The only escape for the Warriors from the hellish trap of the last ... oh, lets just say five years and be generous about it ... was to blow up the roster and get down to scratch.
As in BOOOOOOOOOOOOMMMMMMMM!
Monta Ellis is gone, and so is Ekpe Udoh and the rumor of Kwame Brown, to Milwaukee for Andrew Bogut and his occasionally cranky body, and the old warhorse Stephen Jackson.
In other words, Jerry Wests interest in tearing it down to the studs and starting again and Joe Lacobs interest in making a trade splash superseded Lacobs chimerical playoff promise. The Warriors parted with their best trade chip and their most promising young big man for Bogut, a top six-center who has missed all but 12 games this season with a broken ankle.
In other words, this is a short-term disaster for the Warriors, whose only real hope now is to dump the season as elegantly as possible, including convincing Stephen Curry that his ankle needs more time and care than playing will allow.
Long-term ... well, long-term thinking has not been a Warrior long suit historically, so this trade at least has some intriguing ramifications.
It also breaks with Warrior tradition of absurdly overvaluing its own flawed players by including them in trade concepts with other teams truly elite players (see Howard, Dwight).
And finally, it is an acknowledgement that the Warriors were in the same cul-de-sac theyve been driving in since the mid-'90s -- trying to replace playoff contention with points, more against than for. And that something drastic needed to be done.
This is drastic. This is undoing this rebuild to start a new one. This is West finally winning the day from the stasis that has crushed this franchise time and again.
The problem, of course, is that if a Bogut-Curry-centric team isnt the answer either, were doing this again in two more years, perpetuating the laughable cycle of Were on the verge that has made them one of the sports least relevant teams.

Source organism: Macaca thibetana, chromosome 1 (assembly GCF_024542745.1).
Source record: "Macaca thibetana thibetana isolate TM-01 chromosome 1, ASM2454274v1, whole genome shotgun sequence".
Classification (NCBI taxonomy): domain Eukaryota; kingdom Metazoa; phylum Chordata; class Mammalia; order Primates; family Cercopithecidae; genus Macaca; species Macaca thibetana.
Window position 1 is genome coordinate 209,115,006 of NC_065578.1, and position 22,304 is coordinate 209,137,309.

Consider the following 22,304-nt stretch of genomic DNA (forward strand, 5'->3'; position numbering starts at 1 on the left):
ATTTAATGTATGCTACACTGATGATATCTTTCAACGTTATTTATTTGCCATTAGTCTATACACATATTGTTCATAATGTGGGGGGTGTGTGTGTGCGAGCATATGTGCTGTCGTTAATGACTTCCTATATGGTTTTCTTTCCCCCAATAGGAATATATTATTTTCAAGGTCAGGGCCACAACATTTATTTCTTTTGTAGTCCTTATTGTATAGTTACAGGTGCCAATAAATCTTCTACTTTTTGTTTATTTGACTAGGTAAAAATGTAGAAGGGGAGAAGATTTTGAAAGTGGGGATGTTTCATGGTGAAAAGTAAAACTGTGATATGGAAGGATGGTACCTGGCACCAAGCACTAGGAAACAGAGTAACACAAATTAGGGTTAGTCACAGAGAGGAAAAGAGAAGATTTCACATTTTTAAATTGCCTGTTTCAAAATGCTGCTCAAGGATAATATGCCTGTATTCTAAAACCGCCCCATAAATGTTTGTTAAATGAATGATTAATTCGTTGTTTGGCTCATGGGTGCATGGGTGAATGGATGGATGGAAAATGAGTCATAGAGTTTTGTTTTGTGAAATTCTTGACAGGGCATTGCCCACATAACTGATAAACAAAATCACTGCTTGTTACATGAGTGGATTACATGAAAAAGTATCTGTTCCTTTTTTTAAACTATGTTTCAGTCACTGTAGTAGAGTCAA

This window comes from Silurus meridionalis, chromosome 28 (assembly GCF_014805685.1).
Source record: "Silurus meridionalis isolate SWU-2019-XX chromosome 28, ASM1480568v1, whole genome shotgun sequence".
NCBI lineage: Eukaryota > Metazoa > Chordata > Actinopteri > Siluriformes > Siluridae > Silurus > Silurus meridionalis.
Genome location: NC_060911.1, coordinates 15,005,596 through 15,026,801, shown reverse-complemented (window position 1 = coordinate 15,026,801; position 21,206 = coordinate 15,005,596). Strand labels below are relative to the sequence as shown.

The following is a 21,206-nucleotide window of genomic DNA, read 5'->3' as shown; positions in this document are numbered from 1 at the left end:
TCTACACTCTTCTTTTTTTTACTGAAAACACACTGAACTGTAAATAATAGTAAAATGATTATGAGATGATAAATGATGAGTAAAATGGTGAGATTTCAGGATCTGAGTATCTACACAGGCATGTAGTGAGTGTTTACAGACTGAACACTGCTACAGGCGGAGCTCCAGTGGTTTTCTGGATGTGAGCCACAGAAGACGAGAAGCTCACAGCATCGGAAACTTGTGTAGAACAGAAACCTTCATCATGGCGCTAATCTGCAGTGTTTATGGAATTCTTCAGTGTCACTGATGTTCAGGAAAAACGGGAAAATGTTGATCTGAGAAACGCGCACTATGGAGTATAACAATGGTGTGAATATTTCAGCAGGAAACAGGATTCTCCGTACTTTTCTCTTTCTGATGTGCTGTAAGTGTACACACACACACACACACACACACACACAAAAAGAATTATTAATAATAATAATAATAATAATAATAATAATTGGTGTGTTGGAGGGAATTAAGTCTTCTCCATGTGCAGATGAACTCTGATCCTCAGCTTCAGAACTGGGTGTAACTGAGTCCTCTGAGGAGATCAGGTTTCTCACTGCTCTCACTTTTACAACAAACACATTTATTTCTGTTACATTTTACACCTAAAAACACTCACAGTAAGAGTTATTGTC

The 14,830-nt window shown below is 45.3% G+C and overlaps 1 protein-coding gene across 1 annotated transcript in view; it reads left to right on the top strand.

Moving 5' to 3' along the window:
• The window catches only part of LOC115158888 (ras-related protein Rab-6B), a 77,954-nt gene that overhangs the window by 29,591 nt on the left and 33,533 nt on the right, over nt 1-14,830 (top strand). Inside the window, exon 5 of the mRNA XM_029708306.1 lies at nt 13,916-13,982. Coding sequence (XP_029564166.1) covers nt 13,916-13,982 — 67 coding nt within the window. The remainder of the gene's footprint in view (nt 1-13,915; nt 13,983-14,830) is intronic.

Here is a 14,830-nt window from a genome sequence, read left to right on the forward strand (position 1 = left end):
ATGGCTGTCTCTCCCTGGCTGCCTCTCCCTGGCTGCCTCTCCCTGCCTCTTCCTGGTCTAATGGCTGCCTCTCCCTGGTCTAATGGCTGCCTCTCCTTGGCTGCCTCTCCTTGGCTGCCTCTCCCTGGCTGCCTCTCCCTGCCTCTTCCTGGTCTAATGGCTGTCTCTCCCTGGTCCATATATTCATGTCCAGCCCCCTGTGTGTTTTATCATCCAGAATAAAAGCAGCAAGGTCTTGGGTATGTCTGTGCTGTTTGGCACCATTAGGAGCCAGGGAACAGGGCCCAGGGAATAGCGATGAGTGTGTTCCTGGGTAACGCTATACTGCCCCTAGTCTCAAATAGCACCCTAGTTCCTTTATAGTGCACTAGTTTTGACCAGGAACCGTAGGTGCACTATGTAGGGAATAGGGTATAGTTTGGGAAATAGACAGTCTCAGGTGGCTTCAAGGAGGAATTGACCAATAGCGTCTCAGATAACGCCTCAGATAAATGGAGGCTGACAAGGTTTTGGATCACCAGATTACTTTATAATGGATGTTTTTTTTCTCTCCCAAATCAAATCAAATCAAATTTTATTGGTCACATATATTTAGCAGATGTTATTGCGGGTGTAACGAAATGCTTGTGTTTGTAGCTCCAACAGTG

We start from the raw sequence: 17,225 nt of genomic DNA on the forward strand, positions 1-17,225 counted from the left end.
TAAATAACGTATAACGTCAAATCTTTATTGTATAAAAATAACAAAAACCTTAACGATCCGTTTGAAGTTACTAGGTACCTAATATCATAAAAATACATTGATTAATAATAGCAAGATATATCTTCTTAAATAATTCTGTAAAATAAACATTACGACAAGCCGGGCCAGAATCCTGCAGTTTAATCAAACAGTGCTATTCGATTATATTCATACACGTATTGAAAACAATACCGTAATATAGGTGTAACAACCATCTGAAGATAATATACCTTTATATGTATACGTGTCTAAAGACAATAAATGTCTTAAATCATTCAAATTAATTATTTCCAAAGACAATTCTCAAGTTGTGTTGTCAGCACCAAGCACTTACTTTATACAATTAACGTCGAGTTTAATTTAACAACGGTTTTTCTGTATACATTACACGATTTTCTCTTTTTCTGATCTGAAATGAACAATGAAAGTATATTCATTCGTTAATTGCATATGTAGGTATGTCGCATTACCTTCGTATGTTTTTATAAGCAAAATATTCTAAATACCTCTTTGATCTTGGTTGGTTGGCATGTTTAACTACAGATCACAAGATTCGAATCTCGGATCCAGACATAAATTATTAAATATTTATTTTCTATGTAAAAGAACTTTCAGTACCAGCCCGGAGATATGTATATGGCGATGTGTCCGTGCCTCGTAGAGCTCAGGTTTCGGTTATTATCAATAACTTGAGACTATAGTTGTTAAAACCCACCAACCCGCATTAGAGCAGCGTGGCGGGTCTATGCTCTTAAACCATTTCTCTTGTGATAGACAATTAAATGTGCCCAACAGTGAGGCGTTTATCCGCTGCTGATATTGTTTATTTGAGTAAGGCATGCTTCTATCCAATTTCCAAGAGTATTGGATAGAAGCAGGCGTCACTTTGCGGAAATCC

Truth be told, the Warriors have actually been good at saying, This isnt working, but they have been exceedingly poor at showing the back end of that sentence, but this new thing were doing will.
And therein lies the grinding noise in fans heads. They suspected this was not a playoff team, and their trade speculations and dreams did not have a short-term surrender as part of the plan. To them, Ellis and Udoh got traded for Jackson, which in the short term is exactly what happened.
They will not be happy. They will fill the Coliseum Friday night to see the Bucks, and they will rage in their love for the departed Ellis and Udoh against their own management. Lacob is about to learn what the backhand of the honeymoon feels like, and for the amount of money he and Peter Guber spent to buy this team, the wounds will not heal soon.
Indeed, if they are the wounds the Warriors typically inflict upon themselves, they will not heal, Lacob will find out what Chris Cohan learned -- that owners have a short leash around here, and the more they talk without delivering, the shorter the leash is, and the harder it will be tugged. Cohan handled it by becoming a hologram, never seen, never heard but much vilified.
If Lacob is ready for that, and if Bogut turns out to be the Warrior the Warriors have always needed, Lacob will be able to fire off a series of bilious I told you sos at the people who are savaging him now.
But if not, well, owning the Warriors is a long and lonely thing. Six playoff appearances in 35 years takes its toll; one in 18 does, too. And someone will have to pay for this -- and pay hard.
It will either be us, for being so wrong about a bold and energizing move, or Lacob for blowing up the franchise to no good end again. It is measuring the dull gray known against the potentially exciting but very scary unknown, and the only thing at risk is Lacobs ability to sit at courtside and enjoy his basketball team.
Ray Ratto is a columnist for CSNBayArea.com.